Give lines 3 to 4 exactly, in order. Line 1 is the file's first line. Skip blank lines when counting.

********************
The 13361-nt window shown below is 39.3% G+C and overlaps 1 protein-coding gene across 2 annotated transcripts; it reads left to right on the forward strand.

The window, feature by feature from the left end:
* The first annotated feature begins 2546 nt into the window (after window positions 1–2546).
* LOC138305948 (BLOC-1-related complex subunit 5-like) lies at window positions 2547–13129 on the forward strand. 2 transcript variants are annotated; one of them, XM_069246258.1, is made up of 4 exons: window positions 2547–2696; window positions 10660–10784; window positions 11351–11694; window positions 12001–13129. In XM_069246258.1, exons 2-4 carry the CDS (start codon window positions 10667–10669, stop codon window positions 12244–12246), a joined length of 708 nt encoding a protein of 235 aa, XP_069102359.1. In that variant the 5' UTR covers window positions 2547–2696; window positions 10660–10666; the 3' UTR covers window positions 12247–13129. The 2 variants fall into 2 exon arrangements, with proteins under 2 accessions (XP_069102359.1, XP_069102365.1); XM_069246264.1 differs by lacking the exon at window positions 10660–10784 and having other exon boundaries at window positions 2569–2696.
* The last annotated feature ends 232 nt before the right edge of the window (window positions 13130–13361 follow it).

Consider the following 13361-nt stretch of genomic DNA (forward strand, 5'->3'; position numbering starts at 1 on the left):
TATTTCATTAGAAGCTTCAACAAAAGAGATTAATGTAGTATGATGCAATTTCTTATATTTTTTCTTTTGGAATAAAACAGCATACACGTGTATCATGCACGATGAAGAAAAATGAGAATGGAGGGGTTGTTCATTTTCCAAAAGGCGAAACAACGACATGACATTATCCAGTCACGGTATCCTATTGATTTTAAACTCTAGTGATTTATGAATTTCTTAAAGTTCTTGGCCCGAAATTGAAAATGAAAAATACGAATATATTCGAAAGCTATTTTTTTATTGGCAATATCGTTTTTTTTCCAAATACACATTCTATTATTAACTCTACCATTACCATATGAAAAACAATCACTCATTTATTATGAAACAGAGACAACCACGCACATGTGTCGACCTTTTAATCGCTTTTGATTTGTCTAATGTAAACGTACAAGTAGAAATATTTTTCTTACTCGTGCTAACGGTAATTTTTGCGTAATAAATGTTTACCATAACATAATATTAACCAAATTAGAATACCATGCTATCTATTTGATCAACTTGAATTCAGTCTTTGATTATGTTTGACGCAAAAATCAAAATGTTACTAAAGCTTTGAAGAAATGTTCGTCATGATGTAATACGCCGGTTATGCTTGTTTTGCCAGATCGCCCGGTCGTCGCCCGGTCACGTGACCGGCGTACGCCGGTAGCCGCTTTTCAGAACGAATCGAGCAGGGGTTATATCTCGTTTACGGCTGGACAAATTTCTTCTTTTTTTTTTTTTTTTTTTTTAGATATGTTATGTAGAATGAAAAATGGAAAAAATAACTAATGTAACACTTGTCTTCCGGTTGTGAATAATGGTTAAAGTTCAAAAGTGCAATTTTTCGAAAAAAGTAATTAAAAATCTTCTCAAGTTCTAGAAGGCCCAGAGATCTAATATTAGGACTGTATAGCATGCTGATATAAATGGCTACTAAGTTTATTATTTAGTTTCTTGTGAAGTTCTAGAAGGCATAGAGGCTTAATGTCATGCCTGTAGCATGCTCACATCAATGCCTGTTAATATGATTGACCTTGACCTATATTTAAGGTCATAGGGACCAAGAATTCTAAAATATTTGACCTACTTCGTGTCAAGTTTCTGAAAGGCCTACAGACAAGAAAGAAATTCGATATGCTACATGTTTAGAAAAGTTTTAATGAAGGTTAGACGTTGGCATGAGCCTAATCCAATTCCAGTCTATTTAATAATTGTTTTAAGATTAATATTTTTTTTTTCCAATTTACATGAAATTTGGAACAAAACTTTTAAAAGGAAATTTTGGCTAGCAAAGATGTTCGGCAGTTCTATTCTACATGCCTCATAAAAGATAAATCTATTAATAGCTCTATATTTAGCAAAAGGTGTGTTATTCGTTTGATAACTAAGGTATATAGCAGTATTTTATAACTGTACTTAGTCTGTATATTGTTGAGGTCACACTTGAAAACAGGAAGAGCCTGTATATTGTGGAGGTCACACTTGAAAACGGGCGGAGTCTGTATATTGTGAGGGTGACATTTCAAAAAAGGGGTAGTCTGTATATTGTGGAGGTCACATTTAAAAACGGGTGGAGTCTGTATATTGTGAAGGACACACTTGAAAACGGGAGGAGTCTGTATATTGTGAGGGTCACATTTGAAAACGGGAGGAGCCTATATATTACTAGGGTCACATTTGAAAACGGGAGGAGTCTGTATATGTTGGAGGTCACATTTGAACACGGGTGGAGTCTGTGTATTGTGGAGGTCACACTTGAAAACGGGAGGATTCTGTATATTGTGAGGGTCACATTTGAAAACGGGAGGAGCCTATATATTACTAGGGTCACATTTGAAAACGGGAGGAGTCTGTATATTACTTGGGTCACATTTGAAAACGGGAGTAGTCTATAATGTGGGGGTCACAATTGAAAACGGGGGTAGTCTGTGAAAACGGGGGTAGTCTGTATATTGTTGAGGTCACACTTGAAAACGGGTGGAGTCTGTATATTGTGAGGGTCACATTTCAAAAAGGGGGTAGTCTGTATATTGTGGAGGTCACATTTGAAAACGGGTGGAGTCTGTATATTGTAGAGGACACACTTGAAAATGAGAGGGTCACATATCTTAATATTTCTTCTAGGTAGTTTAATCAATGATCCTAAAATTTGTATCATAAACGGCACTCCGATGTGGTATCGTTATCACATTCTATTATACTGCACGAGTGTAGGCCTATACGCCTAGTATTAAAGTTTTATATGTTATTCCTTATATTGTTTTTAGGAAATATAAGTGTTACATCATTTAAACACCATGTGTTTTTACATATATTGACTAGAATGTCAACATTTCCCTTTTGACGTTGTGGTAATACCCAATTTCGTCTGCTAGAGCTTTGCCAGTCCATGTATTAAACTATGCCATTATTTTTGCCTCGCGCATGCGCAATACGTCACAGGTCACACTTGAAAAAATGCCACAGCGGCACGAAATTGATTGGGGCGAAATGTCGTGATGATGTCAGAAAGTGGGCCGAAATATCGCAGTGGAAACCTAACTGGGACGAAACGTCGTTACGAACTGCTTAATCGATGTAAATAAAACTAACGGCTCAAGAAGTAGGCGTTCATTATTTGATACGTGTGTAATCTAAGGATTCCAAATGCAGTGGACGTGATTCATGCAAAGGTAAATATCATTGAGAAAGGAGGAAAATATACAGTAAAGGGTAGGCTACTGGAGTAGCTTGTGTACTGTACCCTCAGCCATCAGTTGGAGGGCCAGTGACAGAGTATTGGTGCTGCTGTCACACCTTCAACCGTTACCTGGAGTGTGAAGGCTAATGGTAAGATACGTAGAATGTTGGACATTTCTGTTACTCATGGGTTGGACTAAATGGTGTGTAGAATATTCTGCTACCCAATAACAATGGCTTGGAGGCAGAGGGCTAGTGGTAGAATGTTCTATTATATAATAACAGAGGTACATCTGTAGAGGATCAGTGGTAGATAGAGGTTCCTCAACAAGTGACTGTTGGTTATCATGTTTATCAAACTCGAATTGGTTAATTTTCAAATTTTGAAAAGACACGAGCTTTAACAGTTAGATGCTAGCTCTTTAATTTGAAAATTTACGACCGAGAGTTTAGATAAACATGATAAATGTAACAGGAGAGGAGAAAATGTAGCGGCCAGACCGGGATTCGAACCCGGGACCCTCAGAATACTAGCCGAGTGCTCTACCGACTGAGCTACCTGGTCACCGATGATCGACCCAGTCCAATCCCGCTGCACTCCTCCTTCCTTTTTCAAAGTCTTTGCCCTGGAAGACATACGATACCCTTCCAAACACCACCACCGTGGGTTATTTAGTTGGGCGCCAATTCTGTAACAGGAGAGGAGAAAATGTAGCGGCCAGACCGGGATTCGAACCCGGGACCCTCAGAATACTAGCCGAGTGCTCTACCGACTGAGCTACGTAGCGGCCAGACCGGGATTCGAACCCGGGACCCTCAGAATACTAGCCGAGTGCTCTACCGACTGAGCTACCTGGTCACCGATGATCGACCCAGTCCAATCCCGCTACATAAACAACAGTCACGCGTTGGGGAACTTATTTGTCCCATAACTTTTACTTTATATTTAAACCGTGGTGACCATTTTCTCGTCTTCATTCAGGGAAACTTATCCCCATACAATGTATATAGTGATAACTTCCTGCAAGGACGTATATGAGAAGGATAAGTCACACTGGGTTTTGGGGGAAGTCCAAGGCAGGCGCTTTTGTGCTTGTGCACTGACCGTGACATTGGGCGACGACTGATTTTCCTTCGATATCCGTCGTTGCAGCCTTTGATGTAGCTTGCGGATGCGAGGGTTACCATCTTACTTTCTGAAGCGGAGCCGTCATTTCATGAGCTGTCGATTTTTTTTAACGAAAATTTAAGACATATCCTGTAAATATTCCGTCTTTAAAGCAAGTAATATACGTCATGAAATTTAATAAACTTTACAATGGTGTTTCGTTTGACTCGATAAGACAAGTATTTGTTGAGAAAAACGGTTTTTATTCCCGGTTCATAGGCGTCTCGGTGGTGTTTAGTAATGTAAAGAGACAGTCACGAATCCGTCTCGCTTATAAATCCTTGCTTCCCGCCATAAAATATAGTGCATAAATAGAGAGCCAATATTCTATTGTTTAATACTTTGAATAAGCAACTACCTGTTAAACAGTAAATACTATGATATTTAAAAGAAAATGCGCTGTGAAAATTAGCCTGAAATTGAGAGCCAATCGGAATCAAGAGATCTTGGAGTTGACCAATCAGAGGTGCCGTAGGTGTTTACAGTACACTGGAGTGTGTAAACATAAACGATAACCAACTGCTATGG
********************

* The first annotated feature begins 2546 nt into the window (after window positions 1–2546).
* LOC138305948 (BLOC-1-related complex subunit 5-like) lies at window positions 2547–13129 on the forward strand. 2 transcript variants are annotated; one of them, XM_069246258.1, is made up of 4 exons: window positions 2547–2696; window positions 10660–10784; window positions 11351–11694; window positions 12001–13129. In XM_069246258.1, exons 2-4 carry the CDS (start codon window positions 10667–10669, stop codon window positions 12244–12246), a joined length of 708 nt encoding a protein of 235 aa, XP_069102359.1. In that variant the 5' UTR covers window positions 2547–2696; window positions 10660–10666; the 3' UTR covers window positions 12247–13129. The 2 variants fall into 2 exon arrangements, with proteins under 2 accessions (XP_069102359.1, XP_069102365.1); XM_069246264.1 differs by lacking the exon at window positions 10660–10784 and having other exon boundaries at window positions 2569–2696.